Monday, March 6, 2017

Stanley Cursiter Portrays Poppy Low

The image above is of the painting "A Summer Night" (1923) by Stanley Cursiter (1887-1976) featuring Poppy Low. Cursiter was from the Orkneys, but spent most of his career in Edinburgh where, among other things, he was Director of the National Galleries of Scotland. During the Great War he devised a new means of interpreting aerial reconnaissance photographs. He was also a champion of modernist art and some of his paintings were in that mode both early and late in his career, though they were not very good in my judgment.

Biographical information on Cursiter can be found here, here, and here, but some important details vary.

Beside dabbling in modernism, Cursiter also painted landscapes, particularly of Orkney scenes. Where he excelled was portraiture. Besides the usual mix of politicians and military officers, he painted some interesting works featuring family and friends. One of those friends was Poppy Low, who seemed to be somewhere around 16-22 years old when Cursiter was using her as a favorite model. Several of those paintings were group portraits that included his attractive wife Phyllis and his sister.

The images below are copyrighted by his estate, but I hope the estate will not mind the publicity this post will provide Cursiter. Not every painting featuring Poppy is presented here. And it's possible that some of the young women who I thought were Poppy were actually someone else. (For instance, there's a portrait of "Roberta" that looks like Poppy. But might Poppy's actual name have been Roberta?) I should add that so far I have found no details regarding her life.


Poppy and Phyllis at the Window
That would be Poppy on the right.

Black and White and Silver - 1921
An early paining featuring Poppy.

Girl with a Jug - 1921

Poppy Low - 1922

The Seamstress - 1923

Summer Afternoon
I think that's Poppy in the background.

House of Cards - 1924
I'm not so sure about this, though one source I skimmed stated the she was used for this painting.

Chez Nous: Artist, Self Portrait, Director of the National Galleries of Scotland, with his wife Phyllis Eda Hourston, and his model Poppy Low - 1925


Hels said...

There is nothing as beautiful as young, slim women, dressed in pure white lacy clothes, lounging around on a veranda or enjoying afternoon tea. But they were scenes much loved in the pre-WW1 era i.e until Sept 1914. I wonder why, with the exception of two paintings of women in modern dress, Cursiter loved to depict Edwardian scenes.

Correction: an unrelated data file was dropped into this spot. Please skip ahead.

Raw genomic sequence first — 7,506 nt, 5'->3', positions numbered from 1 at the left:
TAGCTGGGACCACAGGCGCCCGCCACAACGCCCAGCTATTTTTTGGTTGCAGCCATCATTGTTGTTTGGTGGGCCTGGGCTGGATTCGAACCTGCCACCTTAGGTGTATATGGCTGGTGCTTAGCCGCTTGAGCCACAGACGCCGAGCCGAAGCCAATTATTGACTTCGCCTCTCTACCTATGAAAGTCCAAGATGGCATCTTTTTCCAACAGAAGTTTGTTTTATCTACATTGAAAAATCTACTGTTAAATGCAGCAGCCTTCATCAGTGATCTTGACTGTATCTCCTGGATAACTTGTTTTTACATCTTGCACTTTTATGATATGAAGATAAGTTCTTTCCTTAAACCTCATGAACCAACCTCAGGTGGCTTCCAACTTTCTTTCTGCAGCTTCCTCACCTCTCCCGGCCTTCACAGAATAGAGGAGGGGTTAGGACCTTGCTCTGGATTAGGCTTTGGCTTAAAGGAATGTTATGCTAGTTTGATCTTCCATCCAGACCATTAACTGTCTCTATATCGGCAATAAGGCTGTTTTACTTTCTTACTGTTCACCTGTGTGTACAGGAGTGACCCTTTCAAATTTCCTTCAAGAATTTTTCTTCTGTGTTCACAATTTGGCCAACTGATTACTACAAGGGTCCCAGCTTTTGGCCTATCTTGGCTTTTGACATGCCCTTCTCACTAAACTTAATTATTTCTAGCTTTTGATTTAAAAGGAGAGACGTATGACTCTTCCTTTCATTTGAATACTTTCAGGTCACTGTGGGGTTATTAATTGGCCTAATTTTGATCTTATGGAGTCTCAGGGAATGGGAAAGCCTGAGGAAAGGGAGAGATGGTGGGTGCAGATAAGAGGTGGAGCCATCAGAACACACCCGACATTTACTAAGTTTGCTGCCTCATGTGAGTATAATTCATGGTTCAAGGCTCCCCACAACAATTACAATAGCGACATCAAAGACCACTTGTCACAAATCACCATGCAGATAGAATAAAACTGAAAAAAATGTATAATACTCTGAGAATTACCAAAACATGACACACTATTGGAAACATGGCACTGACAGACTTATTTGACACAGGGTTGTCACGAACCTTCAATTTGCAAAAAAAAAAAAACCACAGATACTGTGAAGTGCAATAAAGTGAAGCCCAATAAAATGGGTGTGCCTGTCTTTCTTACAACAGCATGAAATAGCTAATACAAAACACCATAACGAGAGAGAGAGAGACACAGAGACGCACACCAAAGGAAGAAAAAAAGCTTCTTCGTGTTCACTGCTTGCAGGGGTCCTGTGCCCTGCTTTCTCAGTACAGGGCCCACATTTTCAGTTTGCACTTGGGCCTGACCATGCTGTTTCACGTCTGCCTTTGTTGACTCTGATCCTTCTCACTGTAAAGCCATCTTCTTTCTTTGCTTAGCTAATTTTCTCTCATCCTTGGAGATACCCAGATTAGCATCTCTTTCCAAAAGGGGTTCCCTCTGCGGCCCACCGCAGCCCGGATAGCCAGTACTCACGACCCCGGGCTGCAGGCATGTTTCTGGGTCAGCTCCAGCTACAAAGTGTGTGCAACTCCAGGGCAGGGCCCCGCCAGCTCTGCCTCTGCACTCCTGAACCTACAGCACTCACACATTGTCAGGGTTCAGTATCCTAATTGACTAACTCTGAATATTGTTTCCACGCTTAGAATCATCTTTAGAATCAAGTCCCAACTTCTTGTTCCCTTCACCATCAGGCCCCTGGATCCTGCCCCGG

Anonymous said...

It is great to see your information about Cursiter and his work. I once owned one of the Cursiter paintings that you have featured on your page. I have become more and more interested in his work as I learn about the broad range of his subjects. His attention to soft detail in fabric and the way light catches inanimate objects is utterly fantastic.
This is a lovely presentation of the artist.

Yvonne Butler said...

I am looking for information on my great aunt, Roberta Farquharson, who my mother believes modelled for Stanley in the 1920s. However I can't find any information to back up that fact, other than her name was Roberta and she would have been about 20 in the 1920s and lived in Edinburgh. Her sister Nina modelled for William Russell Flint apparently too.

Dark Live and Sweaty said...

I'm not going to be able to do this for you however I can show you the path to answer your questions. First try searching digital databases of The Edinburgh Evening News, The Scotsman etc with general searches such as her name + Cursitor. Try adding 'artist model' even 'the engagement of' or 'marriage of' See what that throws up. Then using a Genealogy database such 'Scotlands People' you seek Roberta by searching the closest Census and then the Rates Register. Once you have her date of Birth and address you are right to go. If she was a nice middle class girl she might have gone to Art School. You want the admission records and the Matriculation records. How did Cursitor pay the models? You need to go to the records that may be available with reference to from where such payments would have come. You can also work backwards from her death. Perhaps she's mentioned in an obituary, death notice and so on. Forget family folklore, that isn't giving you much. Be Rebus.